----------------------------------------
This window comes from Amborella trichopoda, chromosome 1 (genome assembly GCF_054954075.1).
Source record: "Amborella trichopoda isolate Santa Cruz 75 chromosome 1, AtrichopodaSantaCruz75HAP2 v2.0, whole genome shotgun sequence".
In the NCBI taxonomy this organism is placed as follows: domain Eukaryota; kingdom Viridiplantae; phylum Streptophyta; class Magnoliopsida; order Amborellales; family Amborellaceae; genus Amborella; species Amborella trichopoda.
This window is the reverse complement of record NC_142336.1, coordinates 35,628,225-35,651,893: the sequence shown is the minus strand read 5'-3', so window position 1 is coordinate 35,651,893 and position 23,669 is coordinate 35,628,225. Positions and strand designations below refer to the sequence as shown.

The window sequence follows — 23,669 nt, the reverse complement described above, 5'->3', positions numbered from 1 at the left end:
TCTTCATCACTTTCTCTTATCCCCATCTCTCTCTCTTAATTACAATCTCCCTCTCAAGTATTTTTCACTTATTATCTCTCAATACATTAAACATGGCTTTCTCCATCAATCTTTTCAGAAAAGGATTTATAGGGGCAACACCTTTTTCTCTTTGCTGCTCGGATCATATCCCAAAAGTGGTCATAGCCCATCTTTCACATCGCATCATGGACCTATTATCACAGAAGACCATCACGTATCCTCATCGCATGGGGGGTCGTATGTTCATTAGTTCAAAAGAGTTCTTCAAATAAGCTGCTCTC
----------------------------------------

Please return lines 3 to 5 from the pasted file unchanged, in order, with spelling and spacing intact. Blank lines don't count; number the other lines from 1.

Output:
In the NCBI taxonomy this organism is placed as follows: domain Eukaryota; kingdom Viridiplantae; phylum Streptophyta; class Magnoliopsida; order Amborellales; family Amborellaceae; genus Amborella; species Amborella trichopoda.
This window is the reverse complement of record NC_142336.1, coordinates 35,628,225-35,651,893: the sequence shown is the minus strand read 5'-3', so window position 1 is coordinate 35,651,893 and position 23,669 is coordinate 35,628,225. Positions and strand designations below refer to the sequence as shown.

The window sequence follows — 23,669 nt, the reverse complement described above, 5'->3', positions numbered from 1 at the left end: